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On the day of seizure

If you are the party who applied for a Writ of Seizure and Sale (WSS) (the execution creditor) against another party (the execution debtor), you will be informed of the date and time on which the WSS will be executed by an appointment letter from the Sheriff’s Office or Bailiffs Section.

On the day of seizure, you must:

  • (For General Division of the High Court cases) Be present at the Supreme Court building on the day and time stated in the appointment letter.
  • (For District Court, Magistrate's Court and tribunals cases) Be present at the State Courts building on the day and time stated in the appointment letter.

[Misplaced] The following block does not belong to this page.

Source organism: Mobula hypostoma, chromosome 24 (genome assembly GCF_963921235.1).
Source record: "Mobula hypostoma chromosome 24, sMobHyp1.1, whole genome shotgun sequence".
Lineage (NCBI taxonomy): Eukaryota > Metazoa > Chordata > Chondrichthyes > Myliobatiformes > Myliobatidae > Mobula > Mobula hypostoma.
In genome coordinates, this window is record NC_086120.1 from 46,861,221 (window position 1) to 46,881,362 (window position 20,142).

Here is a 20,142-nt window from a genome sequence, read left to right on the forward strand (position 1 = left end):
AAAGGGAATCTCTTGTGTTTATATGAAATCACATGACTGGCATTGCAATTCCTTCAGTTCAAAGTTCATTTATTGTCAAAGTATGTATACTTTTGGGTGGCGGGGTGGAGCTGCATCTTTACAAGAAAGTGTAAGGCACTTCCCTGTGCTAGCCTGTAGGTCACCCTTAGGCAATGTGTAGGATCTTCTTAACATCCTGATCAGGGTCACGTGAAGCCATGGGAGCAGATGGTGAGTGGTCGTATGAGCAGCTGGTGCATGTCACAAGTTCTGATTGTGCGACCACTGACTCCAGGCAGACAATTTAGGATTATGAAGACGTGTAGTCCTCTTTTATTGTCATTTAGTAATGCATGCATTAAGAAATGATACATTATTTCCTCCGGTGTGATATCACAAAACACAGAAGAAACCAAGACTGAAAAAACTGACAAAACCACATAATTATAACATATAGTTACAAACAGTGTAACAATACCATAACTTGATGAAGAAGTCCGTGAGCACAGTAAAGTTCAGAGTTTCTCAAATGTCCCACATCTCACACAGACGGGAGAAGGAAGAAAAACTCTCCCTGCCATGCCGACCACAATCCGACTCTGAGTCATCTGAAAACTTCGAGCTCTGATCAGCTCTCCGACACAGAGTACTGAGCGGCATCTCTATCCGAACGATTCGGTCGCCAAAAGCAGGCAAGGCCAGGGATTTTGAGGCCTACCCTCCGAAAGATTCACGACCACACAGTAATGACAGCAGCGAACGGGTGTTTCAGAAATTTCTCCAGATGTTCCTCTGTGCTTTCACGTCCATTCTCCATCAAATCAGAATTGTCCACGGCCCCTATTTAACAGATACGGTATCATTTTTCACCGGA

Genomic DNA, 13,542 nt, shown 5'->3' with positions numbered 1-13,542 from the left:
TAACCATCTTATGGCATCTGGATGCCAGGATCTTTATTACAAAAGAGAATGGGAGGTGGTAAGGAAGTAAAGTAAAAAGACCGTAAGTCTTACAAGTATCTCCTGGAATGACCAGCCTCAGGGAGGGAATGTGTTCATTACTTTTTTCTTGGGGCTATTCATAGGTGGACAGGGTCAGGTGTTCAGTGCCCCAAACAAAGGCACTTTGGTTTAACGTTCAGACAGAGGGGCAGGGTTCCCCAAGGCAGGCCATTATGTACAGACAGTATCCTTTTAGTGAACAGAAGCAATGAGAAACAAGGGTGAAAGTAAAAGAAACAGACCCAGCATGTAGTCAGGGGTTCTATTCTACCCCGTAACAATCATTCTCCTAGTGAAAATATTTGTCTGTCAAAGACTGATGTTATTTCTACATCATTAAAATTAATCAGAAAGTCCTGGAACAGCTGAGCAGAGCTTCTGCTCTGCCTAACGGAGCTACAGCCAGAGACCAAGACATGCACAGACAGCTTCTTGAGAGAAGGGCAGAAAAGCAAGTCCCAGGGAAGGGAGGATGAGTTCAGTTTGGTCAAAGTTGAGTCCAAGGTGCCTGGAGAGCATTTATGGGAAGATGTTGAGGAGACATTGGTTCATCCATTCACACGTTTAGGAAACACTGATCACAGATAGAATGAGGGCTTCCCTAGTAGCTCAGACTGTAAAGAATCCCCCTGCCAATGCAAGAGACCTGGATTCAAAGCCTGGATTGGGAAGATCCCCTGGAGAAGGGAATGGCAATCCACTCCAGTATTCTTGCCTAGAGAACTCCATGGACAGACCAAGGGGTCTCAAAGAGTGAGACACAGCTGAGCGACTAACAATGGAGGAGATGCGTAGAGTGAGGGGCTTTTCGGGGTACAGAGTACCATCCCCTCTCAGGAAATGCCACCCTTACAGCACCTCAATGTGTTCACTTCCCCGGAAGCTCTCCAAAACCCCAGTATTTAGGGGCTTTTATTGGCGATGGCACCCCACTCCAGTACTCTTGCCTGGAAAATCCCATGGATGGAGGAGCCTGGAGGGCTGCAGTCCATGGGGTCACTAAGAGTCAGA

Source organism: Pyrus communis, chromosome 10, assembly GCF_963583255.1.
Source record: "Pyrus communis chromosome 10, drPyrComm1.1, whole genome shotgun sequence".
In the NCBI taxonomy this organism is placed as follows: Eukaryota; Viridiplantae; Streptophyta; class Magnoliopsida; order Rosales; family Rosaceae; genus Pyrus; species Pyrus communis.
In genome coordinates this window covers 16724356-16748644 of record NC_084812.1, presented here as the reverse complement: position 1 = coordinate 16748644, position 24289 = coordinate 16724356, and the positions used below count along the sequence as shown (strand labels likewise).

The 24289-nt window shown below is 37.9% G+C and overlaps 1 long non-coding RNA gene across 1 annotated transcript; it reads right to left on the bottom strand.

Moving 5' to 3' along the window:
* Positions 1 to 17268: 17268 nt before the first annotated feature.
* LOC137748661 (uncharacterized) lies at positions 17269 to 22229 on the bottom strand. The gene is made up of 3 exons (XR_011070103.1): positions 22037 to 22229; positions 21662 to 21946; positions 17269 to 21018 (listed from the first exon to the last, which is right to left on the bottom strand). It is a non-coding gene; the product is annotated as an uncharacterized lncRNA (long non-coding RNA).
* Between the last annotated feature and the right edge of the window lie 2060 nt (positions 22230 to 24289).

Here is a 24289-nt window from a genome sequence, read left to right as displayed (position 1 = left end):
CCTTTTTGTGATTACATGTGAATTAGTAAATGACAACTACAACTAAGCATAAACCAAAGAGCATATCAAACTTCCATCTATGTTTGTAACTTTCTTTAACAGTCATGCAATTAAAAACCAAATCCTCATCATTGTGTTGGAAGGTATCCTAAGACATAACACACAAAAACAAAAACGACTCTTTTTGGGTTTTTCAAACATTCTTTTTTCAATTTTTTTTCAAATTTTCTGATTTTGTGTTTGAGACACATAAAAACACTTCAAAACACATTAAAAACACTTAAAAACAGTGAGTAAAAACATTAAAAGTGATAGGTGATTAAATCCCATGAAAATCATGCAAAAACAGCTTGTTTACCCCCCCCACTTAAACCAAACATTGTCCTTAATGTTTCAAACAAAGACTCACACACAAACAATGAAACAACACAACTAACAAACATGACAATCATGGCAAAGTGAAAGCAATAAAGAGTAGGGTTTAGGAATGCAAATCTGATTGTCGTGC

• Be punctual for the appointment.
    • If you are late, your appointment may be cancelled without further notice.
  • (If requested by the Sheriff or the bailiff) Provide transport to the place of execution and back to their office or to their next destination.
Note

If you are unable to attend, you may authorise a representative to attend on your behalf.

If you wish to change the appointment date, you will have to apply for a new date by filing a Request for Date to be Appointed for Execution (Form 89, Rules of Court) at the LawNet & CrimsonLogic Service Bureau and pay the required fees where applicable.

In general, requests for change of date of seizure are generally not allowed unless you have valid reasons.

What you will need

You will need to bring along the following documents on the day of seizure:

  • The appointment letter.
  • The official receipt to confirm that you have paid the deposit as requested by the bailiff.
  • The letter of authorisation and indemnity duly signed by you.